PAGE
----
News / Asia

Hunger in Focus: India's Hungry Women and Children Remain a Major Problem

Two-Thirds of the world's one-billion hungry people live in Asia. Through this series of reports, VOA's English to Asia Service aims to draw attention to the problems of hunger as part of World Food Day - 16 October

Empowering women is seen as a remedy for India's malnutrition problem
Empowering women is seen as a remedy for India's malnutrition problem
Ira Mellman

India's first Prime Minister once said, "You can tell the condition of a nation by looking at the status of its women."

With that in mind, Jawaharlal Nehru's quote puts India in critical condition.

Despite being one of the fastest growing economies in the world and producing a surplus of food, India is ranked number 67 among 84 countries listed in the 2010 Global Hunger Index issued Monday by the International Food Policy Research Institute.

It ranks well behind China, which is listed at number nine, while neighboring Pakistan is fifty second on the list. India even ranks behind countries in sub Saharan Africa on the index.

“India has the largest number of hungry children in the world”, says John Coonrod, Executive Vice President of the Hunger Project, a globally based, non-profit, organization whose self proclaimed aim is the sustainable end of world hunger.

Coonrod quoted a UNICEF study in 1996 that said the only reason the rates of malnutrition in South Asia are so high is the subjugation of woman in society.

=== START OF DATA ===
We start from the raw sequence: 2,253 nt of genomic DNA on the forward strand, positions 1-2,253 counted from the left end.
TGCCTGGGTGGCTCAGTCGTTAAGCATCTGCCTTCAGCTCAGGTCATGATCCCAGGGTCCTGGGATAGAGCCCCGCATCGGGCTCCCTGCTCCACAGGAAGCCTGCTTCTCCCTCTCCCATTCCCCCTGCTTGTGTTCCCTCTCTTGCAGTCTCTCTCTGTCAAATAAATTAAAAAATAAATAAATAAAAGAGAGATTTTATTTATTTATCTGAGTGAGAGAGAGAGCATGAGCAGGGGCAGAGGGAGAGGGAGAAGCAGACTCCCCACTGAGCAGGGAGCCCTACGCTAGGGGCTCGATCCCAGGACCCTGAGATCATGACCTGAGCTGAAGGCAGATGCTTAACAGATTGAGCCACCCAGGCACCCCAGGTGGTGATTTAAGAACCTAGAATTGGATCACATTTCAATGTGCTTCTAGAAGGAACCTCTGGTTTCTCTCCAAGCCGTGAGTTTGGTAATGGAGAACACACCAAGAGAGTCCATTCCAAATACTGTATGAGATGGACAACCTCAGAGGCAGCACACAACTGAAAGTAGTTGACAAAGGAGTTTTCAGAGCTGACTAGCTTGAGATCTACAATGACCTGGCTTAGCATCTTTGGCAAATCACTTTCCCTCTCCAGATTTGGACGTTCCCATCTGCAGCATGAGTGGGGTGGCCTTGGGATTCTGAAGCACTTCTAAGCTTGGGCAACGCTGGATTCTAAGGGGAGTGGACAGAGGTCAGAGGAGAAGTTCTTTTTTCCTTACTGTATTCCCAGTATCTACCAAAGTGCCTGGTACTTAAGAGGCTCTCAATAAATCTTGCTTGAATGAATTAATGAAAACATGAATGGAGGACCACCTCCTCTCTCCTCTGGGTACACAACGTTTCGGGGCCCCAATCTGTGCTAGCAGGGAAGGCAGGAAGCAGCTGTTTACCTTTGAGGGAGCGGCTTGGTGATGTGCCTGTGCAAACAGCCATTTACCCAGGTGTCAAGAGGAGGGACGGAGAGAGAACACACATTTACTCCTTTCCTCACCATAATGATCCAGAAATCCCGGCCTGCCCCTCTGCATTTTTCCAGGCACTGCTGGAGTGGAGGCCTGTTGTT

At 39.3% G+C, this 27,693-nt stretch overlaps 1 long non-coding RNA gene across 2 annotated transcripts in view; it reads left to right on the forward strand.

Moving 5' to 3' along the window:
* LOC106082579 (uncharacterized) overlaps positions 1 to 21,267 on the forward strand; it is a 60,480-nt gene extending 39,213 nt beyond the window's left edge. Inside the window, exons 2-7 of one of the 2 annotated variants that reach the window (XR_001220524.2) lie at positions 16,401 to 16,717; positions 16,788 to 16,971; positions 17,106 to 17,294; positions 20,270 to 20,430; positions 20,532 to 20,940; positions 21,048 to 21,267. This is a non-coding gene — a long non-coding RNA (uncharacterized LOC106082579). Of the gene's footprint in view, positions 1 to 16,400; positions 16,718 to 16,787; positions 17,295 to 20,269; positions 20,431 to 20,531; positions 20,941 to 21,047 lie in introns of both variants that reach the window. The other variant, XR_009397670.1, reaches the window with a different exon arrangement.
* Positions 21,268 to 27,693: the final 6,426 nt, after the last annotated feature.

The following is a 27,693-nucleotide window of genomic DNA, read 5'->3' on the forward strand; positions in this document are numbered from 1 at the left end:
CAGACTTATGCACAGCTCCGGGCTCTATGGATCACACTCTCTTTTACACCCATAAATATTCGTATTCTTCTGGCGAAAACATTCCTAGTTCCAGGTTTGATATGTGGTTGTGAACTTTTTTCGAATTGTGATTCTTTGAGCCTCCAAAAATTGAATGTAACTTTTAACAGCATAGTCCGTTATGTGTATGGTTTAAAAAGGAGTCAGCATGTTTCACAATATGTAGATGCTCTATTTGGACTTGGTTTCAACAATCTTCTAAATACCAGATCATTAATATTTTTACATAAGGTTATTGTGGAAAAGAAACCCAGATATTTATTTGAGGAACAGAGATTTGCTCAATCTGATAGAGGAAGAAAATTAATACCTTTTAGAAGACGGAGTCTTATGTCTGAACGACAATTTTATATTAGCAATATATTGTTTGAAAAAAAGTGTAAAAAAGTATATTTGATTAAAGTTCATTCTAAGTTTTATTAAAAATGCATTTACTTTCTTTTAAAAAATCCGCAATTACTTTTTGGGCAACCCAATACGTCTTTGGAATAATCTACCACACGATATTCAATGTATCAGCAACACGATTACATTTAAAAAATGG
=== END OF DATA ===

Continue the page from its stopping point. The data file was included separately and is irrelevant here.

That results of that study have been repeated many times, including last year's Global Hunger Index report, in which Agnes Quisumbing, report co-author and International Food Policy Research Institute senior research fellow writes “In South Asia, women’s low social status and limited access to schooling have dire consequences for the nutrition, health, and well being of both mothers and their children.”

The Hunger Project's Coonrod says “Some of these women have been so marginalized that they have not even heard their names spoken. It affects the health of both the women and their children."

“Discrimination against girls and women results in girls being breast fed for less time than boys so that hopefully, the mother can become pregnant again and have a boy," said Coonrod, who said "Girls are taught to eat less and least, they are married too young  and have children when they, themselves are too young and malnourished. So this cycle of malnutrition that is caused by gender discrimination gets perpetuated from generation to generation.”